OTEXA Released the 2013 Going Global Report

 

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The Office of Textiles and Apparel (OTEXA) under the U.S. Department of Commerce recently released the 2013 version of the Going Global Report, which identifies both the largest and the fastest growing export markets for U.S.-made textiles and apparel (T&A) products from 2006 to 2012. Among the 15 largest export markets, six are based in America, five are located in Asia and the rest are from Europe.  

What should be particularly noted is that Vietnam is identified as the top fastest growing export market for U.S. made textiles by the report. In 2012, the U.S. textile exports to Vietnam increased 54.3% from 2011, totaling $66.2 million. However, according to the statistics from the U.N. Comtrade, by 2011,  only 0.6% of Vietnam’s textile imports came from the United States, whereas the leading textile suppliers to Vietnam, including China, Japan and South Korea, are all based in Asia. This raises the question as to whether the Trans-Pacific Partnership (TPP), if concluded, is able to “break” the current regional production & trade pattern in Asia and positively promote the vertical collaboration between Vietnam and the United States for T&A production and trade.

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The on-going restructuring of the U.S. textile and apparel industry in response to the changing nature of today’s global economy has resulted in a significant shift in the U.S. T&A trade policy in the past few years, moving away from restricting imports to promoting exports in the global marketplace. As the report puts it:

“The growth of the global economy provides U.S. firms with greater opportunities to seek out new markets and customers and to expand their businesses. Moreover, with increased competition from overseas, companies are looking to diversify their client base and find new ways to grow. The supply chain for textiles and apparel has become increasingly global, to include North America, Latin America, Europe, Africa and the Asia Pacific region. Customers, suppliers, manufacturers, and assemblers are located throughout the world, and represent new potential partners for U.S. firms looking to expand abroad. “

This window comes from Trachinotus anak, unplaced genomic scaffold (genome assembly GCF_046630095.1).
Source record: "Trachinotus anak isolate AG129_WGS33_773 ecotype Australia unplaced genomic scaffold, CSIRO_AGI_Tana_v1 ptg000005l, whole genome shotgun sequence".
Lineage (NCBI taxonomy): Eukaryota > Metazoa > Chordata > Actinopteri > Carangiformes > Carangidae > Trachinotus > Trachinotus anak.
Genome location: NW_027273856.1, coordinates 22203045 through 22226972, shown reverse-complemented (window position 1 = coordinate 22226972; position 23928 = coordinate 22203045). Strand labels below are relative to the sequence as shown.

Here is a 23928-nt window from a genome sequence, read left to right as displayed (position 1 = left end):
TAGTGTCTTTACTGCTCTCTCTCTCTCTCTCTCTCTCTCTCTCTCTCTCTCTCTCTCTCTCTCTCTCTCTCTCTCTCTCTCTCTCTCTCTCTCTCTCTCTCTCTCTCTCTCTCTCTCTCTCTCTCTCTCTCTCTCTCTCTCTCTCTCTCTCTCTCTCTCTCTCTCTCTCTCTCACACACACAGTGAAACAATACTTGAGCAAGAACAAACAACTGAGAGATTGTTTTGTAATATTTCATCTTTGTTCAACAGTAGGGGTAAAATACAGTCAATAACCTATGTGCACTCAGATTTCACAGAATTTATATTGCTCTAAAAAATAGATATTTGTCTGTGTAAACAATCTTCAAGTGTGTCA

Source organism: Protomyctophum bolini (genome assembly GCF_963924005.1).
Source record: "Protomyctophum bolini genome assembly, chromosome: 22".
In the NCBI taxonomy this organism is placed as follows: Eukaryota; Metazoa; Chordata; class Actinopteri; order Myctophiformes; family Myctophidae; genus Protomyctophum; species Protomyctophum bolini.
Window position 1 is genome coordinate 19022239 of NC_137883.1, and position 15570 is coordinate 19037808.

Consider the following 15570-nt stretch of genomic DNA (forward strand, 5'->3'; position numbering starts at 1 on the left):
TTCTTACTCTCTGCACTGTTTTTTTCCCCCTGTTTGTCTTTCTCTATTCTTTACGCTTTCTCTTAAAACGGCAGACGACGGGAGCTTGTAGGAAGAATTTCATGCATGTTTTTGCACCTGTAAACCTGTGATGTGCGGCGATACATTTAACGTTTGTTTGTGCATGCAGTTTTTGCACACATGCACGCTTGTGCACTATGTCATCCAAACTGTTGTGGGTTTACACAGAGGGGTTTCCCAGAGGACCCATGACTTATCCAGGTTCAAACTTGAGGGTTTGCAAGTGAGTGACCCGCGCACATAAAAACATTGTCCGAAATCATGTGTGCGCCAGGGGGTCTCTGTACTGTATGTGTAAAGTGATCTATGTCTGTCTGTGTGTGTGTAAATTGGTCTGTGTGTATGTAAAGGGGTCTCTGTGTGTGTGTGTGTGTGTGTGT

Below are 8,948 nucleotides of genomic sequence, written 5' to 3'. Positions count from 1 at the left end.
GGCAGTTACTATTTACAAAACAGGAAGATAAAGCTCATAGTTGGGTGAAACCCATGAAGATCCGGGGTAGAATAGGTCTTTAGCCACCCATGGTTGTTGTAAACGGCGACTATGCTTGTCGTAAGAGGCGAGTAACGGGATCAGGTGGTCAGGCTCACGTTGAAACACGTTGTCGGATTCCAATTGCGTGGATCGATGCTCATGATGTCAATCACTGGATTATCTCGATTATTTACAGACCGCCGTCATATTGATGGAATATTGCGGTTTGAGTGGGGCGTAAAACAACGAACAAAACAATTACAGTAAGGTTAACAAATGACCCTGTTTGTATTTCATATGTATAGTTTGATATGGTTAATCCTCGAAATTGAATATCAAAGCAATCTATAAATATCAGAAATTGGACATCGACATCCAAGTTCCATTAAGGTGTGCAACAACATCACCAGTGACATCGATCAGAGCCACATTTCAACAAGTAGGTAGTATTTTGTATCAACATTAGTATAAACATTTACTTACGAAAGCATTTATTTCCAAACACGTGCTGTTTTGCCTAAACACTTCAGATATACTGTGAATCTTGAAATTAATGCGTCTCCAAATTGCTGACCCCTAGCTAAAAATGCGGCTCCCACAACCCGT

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Author: Sheng Lu

Professor @ University of Delaware

3 thoughts on “OTEXA Released the 2013 Going Global Report”

  1. I find this article interesting as we were discussing importing, exporting, and globalization in class on Tuesday. Although globalization can be portrayed as a bad thing, especially here in the US, this article emphasizes the point that it is not. I agree that with the global economy growing faster and faster each day, the US has many potential partnerships that we could pursue and be successful with.

    1. It is good to realize globalization does not mean “one way importing” for the United States. As the third largest exporters in the world, the US also benefit from globalization and US actually plays a critical role promoting the freer movement of goods, services and capital in the world, such as the establishment of the “Bretton wood” system after WWII. For TMD/TM students, I hope you can realize that in today’s world, the business model for apparel company is “produce everywhere” and “sell everywhere”.

  2. I agree that the growth of the global economy is providing US companies with the ability to seek out new markets and customers and expand businesses. It does not seem like the US will be restricting imports any time soon, for even though it sounds like a simple solution to our country and industry’s economic problems, we are already one of the largest importing countries in the world. This means a sudden halt would drastically effect our own market, as well as various other market economies throughout the world. By setting up negotiations such as the TPP, we could secure trade between emerging economies such as that of Vietnam, which would benefit both countries involved in the trade. We can trade products that we specialize in, such as textile products, with countries that produce apparel, and in return, import the finished apparel products. This would help in stimulating both participating country’s economies.

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